A d’var Torah for Parashat VaYakhel by Rabbi Lee Moore
This post was originally featured in “Torah from T’ruah” – a weekly emailed d’var torah sent from T’ruah: The Rabbinic Call for Human Rights. Each week a different friend/associate of T’ruah examines the weekly torah portion and connects themes of human rights and social justice to the parashah. To sign up for more, click here.
“I knew something like this was coming,” said the octogenarian with wizened face and farmer’s posture. “I’ve been a township trustee for over 40 years. It used to be that new drilling sites had to be approved by the township. Just a few years ago, the state took our power away. Now they alone can regulate drilling decisions. There is nothing we can do
to stop this.”
At this point, my heart dropped. This was a handful of years ago at a local meeting about fracking in my county seat. I’d seen the movie Gasland and was concerned about how fracking might impact my own region. Since that time, a multitude of injection wells have been filled in my Ohio county, each one a threat to our water supply. Of all the potentially
disturbing facts and figures about fracking, the most disturbing to me was the way that decision-making about such an important and delicate issue had been removed from my locally elected officials.
Three weeks ago, we read G!d’s instruction to ‘make Me a sanctuary and I will dwell among them.’ This week the mishkan, or tabernacle, will be constructed without a hitch. However, before the mishkan was crafted, we can imagine a fair amount of anxiety among the Israelites. If the mishkan were not built correctly, G!d would not dwell among the people. This important and delicate task must be entrusted to the right person.
See, G!d called by name Betzalel, son of Hur, of the tribe of Judah. He filled him with a divine spirit, with wisdom, with insight and with knowledge. (Exodus 35:30-31)
In the Babylonian Talmud (Berachot 55a), Rav points out that wisdom, insight and knowledge are the same qualities through which G!d founded the earth (wisdom), created the heavens (insight) and uprooted primordial chaos (knowledge) in Proverbs 3:19-20. Commenting on this Talmudic perspective, Rav Kook points out that “the master craftsman [Betzalel] was privy to the very secrets of creation.”
Any complex system – like every natural and social system — is made up of parts that interact with each other. A leader who thinks with a systems-mindset will always try to understand the relationships among those parts, the relationships between the parts and the whole system, and what emerges beyond the parts. This awareness of the very building blocks of reality, a truly systems-perspective, is one way to imagine why and how Betzalel would be the right kind of leader for this project. To steward a process as precious as creating the human-divine meeting place, a leader must understand the essential systems by which life and world are created.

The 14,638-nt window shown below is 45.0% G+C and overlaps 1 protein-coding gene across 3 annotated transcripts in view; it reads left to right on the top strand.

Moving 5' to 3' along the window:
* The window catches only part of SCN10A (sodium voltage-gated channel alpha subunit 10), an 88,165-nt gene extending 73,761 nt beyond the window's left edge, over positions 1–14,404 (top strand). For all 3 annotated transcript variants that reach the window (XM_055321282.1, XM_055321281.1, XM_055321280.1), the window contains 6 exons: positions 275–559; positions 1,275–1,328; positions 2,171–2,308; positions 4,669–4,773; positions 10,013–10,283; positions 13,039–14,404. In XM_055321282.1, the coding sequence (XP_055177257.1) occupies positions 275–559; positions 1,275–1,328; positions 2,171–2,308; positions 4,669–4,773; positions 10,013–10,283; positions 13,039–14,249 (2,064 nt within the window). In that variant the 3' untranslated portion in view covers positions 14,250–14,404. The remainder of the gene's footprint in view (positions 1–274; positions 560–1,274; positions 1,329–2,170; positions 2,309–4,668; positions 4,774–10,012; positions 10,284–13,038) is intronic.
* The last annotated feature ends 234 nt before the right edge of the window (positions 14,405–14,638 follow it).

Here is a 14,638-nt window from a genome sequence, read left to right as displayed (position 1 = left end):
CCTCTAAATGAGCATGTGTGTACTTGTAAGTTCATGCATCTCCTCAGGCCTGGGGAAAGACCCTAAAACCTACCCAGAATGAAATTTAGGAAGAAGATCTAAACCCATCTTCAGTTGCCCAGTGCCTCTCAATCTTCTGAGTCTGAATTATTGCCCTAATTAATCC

On the same page of Talmud however, another sage sees this story not as a divine decree, but as an inclusive process. Rabbi Itzchak Naphkha reads Exodus 35:30 as Moses going to the people for approval of G!d’s choice. As he reads the story,
G!d says to Moses – Moses, is he suitable for you? He said, ‘Master of the Universe, if he is suitable for you, then all the more so for me!’ [G!d said] ‘nevertheless, go and tell [Israel, and ask their opinion.’] He went and said to Israel, ‘Is Betzalel suitable for you?’ They said to him, ‘If he is suitable for the Holy One Blessed be He and for you, then all the more so for us!’
When Moses gives the Israelites veto power, they do not choose to exercise it. Still, Rabbi Itzchak deduces that ‘One may only appoint a leader over the community if they consult with the community.’ The people are not passive recipients of choices made for them. In Rabbi Itzchak’s version, Betzalel is only made leader because the people affirm him.
To steward a process as precious as water safety, a leader must understand the essential systems by which life and world are created — or at least approach that by employing a systems perspective. AND have the vote of confidence of the people whose water is at stake — whether in Ohio, Flint or elsewhere. We can only hope that those who determine water safety will be guided by wisdom that accounts for future generations’ needs, insight fueled by the precautionary principle, and knowledge of the best ways to balance public health with economic stability.